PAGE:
As the holidays approach, I wanted to share a great idea for green gift wrap with everyone.
For years, I dyed large squares of habotai silk that were used as children's toys. The are called playsilks.
They're beautiful and great for kids to play with. It's easy to make a do-it-yourself version for an inexpensive and completely reusable gift wrap, that has the fringe benefit of being one of the best children's toys around.
You can buy a silk blank for less than the cost of one of those cute little gift bags at World Market. Dharma Trading, a long time purveryor of tie-dye supplies, has them in 35 and 44" squares, as well as a host of other sizes. And although they're plenty pretty on their own, you can sizzle them up with just a little bit of effort. Dharma has a washing machine dye packet (this silk does just fine in a gentle wash cycle and a low temp dryer run) that looks interesting here. But you could just as easily swish them around in a bowl of koolaid — Paula Burch has great directions for silk tie-dye, but you could just as easily do solid, in your microwave. Best of all, it's quick and easy. And, you can use a big chunky rubber stamp dipped in paint (I like Lumiere's for stamping on silk — the gold and silver are the perfect holiday touch) for some extra holiday decoration.
If I was a really good blogger, I would have pictures lined up for you showing you the steps, but I've never been one of those good do-the-holidays-in-advance kind of people. We're strictly a last minute sort of operation around here. But having spent the better part of the last week in bed with what may be the worst and longest lasting virus ever, I've been reduced to web surfing on my laptop in bed in between long naps, which actually got me thinking about wrapping gifts in advance. I ordered some silks last night so that they would be ready to dye when I was ready to wrap, and I suddenly thought what a great idea it would be to share our tradition of playsilk gift wrap. So, get your supplies ready, and I'll make sure to post as I work on mine. And keep in mind it's both incredibly easy, and something your children will love doing with you.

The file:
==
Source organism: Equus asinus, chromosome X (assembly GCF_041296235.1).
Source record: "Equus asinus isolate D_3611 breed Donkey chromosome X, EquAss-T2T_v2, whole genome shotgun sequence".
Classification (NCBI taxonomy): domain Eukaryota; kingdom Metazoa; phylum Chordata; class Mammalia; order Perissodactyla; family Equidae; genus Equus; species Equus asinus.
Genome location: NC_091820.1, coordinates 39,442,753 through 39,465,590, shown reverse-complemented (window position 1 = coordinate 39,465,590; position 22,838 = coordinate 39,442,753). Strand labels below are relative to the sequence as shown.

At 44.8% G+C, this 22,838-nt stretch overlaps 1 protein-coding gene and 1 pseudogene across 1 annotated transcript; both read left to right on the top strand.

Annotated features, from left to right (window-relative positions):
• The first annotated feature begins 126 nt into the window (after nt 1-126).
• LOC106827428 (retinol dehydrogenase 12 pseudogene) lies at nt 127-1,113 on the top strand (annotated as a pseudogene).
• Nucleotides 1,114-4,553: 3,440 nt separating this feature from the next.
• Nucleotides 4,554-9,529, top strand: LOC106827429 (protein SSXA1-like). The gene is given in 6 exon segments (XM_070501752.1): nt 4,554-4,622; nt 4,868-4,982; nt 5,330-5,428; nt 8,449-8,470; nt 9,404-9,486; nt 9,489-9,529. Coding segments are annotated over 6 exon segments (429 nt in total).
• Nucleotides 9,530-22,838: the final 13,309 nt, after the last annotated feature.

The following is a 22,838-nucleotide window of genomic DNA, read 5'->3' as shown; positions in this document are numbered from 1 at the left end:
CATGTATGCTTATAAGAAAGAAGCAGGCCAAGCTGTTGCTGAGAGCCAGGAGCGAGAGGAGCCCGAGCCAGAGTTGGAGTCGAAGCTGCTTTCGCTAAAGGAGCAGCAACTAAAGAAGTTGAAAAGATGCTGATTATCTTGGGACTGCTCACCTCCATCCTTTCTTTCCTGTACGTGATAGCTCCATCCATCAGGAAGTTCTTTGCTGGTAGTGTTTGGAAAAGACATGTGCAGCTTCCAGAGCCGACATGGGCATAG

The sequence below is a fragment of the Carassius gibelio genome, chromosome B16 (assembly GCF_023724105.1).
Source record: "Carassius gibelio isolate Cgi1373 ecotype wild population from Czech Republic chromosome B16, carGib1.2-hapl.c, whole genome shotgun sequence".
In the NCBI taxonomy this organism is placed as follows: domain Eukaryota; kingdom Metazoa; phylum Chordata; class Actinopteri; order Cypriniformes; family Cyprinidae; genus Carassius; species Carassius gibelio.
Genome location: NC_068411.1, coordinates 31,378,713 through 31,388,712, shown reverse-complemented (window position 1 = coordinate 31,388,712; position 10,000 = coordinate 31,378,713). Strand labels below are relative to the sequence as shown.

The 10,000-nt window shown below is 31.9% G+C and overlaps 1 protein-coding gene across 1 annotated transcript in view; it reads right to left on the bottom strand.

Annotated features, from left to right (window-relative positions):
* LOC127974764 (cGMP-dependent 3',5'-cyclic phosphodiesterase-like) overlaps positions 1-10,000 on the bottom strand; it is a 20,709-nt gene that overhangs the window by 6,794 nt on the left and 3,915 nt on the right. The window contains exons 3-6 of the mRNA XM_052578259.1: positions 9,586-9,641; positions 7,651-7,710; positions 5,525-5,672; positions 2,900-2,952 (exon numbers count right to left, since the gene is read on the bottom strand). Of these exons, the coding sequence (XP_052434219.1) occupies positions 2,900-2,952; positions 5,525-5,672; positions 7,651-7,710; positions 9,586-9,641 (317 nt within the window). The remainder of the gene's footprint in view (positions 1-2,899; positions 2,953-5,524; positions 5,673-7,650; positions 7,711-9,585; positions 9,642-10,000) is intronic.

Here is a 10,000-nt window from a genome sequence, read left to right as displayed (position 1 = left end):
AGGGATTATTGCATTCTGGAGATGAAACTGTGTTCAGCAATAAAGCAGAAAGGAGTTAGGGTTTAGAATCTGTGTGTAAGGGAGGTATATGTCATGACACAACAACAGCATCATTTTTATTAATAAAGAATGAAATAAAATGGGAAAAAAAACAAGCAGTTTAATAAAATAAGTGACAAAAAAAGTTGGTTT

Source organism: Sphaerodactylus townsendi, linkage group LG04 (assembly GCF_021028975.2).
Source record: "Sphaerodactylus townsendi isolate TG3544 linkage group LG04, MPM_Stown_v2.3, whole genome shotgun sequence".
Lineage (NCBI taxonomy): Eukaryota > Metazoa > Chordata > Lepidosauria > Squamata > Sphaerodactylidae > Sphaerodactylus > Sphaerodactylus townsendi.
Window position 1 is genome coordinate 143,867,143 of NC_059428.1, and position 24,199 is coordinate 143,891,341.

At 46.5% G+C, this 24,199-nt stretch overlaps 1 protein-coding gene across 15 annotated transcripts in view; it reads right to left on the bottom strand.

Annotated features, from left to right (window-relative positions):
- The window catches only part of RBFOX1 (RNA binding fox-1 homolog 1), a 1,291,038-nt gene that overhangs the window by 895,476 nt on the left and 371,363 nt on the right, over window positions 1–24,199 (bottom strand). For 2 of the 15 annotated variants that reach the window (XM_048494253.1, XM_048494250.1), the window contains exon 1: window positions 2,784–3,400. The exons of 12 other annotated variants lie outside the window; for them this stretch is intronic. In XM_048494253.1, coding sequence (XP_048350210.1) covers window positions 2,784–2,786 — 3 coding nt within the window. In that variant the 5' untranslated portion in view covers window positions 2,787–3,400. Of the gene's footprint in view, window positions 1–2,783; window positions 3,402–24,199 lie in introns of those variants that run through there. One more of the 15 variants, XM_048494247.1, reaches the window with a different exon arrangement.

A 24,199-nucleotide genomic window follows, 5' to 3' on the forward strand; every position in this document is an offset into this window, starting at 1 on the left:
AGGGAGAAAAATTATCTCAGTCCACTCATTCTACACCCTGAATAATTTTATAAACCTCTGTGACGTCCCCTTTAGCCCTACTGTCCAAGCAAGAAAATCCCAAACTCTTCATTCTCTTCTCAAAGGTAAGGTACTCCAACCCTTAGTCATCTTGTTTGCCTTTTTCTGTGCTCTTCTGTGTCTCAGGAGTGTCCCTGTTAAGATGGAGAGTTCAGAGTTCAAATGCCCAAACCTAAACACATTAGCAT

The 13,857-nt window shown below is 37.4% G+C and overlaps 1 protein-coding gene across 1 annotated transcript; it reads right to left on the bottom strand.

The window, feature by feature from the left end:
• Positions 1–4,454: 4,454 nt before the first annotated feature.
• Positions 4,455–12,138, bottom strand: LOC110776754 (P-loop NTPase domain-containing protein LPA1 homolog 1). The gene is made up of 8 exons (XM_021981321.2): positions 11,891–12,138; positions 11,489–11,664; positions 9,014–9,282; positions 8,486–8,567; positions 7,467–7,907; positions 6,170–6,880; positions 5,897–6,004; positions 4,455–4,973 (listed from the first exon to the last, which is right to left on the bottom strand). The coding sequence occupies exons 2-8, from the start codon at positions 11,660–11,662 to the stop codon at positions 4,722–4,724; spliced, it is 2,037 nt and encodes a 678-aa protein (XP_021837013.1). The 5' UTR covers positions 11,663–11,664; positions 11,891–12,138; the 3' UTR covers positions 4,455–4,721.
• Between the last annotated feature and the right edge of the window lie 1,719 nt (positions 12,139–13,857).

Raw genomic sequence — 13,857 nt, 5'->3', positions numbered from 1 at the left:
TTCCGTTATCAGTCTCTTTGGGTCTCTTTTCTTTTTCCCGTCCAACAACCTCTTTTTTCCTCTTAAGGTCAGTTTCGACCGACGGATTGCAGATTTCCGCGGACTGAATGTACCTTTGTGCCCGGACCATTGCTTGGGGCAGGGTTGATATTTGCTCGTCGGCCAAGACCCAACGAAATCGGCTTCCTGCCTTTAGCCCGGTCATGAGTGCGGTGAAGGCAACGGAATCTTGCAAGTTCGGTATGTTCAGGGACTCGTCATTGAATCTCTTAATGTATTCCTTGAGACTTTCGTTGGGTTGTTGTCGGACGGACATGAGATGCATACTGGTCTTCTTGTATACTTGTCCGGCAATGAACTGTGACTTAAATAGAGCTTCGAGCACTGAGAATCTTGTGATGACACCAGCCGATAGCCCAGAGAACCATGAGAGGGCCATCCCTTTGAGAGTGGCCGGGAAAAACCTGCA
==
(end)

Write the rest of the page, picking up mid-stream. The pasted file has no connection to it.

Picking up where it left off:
You could even use natural dyes. One caveat here — because most plant dyes require the use of a chemical mordant, alum is a common one, to set the dyes, "natural" dyeing can be much more difficult and also involve greater environmental impact than some commercially produced dyes. But, you can achieve a nice range of semi-permanent color with powdered tumeric, which won't require a mordant. Or you could spring for this interesting looking but rather pricey kit for new natural dyers (let me know how this one turns out if you get it!)
If you become addicted to the process of dyeing silk (and it really is addictive; it's so easy and the results are so beautiful), I have an old tutorial on the crackle dye process pictured above.
And, if you need inspiration for more environmentally friendly, recycleable holiday wrapping options, take a look at this video.